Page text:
In my book, Moving Beyond Betrayal: The 5-Step Boundary Solution for Partners of Sex Addicts, I talk about the “honesty problem” in early recovery for sex addicts (to read an excerpt from this section of the book visit my blog article here).
Because deception and lying go hand-in-hand with all addictions—not just sex addiction—addicts must literally learn how to tell the truth again. My colleague Sharon O’Hara described it this way:
Addicts must learn to “Tell the truth, and tell it faster.“
Learning to tell the truth is a messy, painful process that develops at a much slower pace than partners would—understandably—like. And during this unpredictable journey to rigorous honesty, partners have many questions. The problem is that addicts aren’t yet capable of giving their partners the information they want and deserve in a clean and transparent way.
Because the consequences of being in a relationship with someone who has secretly acted out sexually are so high—and the level of deception in addiction is so great—the use of polygraph exams is increasingly being utilized as a tool for couples in the trust-building process.
Polygraph is not recommended immediately after discovery, but is typically utilized after the couple has completed a formal therapeutic disclosure, and may be used for a period of time after formal therapeutic disclosure.
How polygraph supports couples impacted by chronic sexual betrayal and sex addiction:
- Polygraph provides a baseline of knowledge of the addict’s past behaviors from which the couple can begin to build trust. When an addict passes a polygraph based on the disclosure he presents to his partner, she has more assurance that the disclosure was complete and accurate, and she knows the particular set of behaviors and issues the addict engaged in.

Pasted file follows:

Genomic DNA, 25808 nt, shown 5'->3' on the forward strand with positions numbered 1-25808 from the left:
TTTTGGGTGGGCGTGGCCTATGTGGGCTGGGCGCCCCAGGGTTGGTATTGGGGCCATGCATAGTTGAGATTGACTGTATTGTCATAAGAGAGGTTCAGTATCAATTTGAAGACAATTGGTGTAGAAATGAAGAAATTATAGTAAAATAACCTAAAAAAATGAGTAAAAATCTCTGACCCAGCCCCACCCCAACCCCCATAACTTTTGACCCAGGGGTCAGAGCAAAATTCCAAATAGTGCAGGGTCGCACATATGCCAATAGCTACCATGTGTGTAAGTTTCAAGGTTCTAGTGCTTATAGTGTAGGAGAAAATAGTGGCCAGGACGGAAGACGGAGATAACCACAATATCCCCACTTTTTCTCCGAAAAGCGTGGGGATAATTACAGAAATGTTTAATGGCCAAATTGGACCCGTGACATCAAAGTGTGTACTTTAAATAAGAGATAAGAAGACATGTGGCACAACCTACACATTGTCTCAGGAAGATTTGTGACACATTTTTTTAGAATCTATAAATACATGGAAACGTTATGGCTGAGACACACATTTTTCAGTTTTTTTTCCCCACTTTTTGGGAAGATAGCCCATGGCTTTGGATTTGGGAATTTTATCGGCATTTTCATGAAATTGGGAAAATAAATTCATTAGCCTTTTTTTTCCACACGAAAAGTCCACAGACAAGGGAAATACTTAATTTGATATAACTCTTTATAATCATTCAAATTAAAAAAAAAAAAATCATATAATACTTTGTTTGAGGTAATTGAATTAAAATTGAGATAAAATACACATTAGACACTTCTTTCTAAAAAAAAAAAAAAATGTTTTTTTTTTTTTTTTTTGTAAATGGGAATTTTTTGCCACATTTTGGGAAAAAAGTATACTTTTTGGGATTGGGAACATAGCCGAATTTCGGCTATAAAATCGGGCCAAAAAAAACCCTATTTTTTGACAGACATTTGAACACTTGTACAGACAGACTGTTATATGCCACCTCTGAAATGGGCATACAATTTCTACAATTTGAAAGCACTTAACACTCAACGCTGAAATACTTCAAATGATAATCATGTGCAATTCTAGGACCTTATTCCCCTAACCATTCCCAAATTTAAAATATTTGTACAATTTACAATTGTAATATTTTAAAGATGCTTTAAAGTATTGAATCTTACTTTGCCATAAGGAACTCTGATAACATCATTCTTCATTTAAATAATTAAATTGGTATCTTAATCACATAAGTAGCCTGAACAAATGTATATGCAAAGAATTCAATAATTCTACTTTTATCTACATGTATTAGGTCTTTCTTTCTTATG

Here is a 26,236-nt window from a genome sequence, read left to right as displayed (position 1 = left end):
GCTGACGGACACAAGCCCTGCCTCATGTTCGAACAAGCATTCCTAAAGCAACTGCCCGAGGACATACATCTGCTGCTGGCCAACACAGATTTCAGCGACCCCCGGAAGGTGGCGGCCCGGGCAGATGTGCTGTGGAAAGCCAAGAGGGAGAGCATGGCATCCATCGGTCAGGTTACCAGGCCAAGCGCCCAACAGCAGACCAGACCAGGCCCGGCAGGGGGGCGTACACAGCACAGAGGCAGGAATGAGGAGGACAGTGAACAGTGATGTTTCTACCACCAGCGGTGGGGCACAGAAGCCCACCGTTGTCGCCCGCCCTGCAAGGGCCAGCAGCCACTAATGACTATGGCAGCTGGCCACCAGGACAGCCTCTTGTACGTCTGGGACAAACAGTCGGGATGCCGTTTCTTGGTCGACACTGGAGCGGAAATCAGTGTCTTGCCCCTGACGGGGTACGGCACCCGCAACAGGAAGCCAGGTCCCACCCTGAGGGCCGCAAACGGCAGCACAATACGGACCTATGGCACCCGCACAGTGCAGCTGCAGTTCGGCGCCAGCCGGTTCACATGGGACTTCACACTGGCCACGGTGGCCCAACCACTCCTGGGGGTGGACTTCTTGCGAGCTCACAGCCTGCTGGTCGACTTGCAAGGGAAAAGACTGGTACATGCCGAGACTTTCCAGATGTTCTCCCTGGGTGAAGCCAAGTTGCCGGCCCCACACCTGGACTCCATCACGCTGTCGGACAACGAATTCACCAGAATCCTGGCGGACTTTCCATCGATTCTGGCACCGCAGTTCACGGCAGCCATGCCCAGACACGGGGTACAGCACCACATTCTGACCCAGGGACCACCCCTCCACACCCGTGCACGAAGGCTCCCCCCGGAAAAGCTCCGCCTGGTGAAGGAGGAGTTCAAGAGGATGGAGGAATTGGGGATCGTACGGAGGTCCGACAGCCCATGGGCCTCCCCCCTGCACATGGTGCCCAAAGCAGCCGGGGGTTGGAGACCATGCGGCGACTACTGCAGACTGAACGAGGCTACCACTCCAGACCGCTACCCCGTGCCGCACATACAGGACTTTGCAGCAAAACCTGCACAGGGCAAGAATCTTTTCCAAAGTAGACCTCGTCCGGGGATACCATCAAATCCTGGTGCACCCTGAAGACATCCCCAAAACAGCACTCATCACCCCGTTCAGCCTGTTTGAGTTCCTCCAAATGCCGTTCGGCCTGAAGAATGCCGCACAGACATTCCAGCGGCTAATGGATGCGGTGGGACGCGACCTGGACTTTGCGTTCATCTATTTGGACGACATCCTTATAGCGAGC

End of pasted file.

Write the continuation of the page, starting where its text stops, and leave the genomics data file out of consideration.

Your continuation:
- Polygraph supports addicts to include all relevant information in their disclosure, and to avoid holding back information that will prevent them from passing. It is not uncommon for addicts to disclose additional undisclosed information either the night before a polygraph, or while sitting in the polygraph examiner’s office.
- Follow-up polygraph exams, sometimes referred to as “maintenance” polygraphs, provide the partner additional assurance that the addict is maintaining sobriety.
- Polygraph provides addicts the opportunity to experience what it feels like to be free and clear of the secrets that have kept him in a cycle of shame and unworthiness.
Polygraph isn’t a “cure-all” for couples impacted by sex addiction, and they don’t provide 100% proof that someone is truthful, or guarantee that a person will continue to be truthful in the future.
While polygraph can be extremely useful to verify that a formal therapeutic disclosure is complete and accurate, it should not be used as the only means of building trust, and it should never be used as a punishment or a means of controlling a sex addict.
Polygraph is, understandably, foreign to most people. Partners sometimes say they don’t trust polygraphs, or they believe that the addict can pass the polygraph while being deceptive. Some partners struggle to own their right to request that the addict take a polygraph exam.
Common questions partners have about polygraph:
- Is polygraph reliable?
- Can you fool a polygraph?
- How would you use polygraph for the sex addict?
- Does the addict keep lying after the polygraph?
- Can I ask any question I want?
- My husband said he can fool the polygraph. Is that possible?
If you’d like to know more about polygraph and how it’s used in sex addiction recovery and the couples’ trust-rebuilding process, click here to get the recording of my online presentation with Stephen Cabler, a Licensed Polygraph Examiner in the State of Texas who has administered more than 8,000 sex-addiction polygraphs.
In this 85-minute audio/video presentation, Stephen and I give an overview of the polygraph process, and cover the most common questions partners want to know about how polygraph is used to help couples impacted by chronic sexual betrayal and sex addiction. In addition, we answer several questions on the live, recorded call.
Get instant access to the presentation here.
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© Vicki Tidwell Palmer, LCSW (2017)
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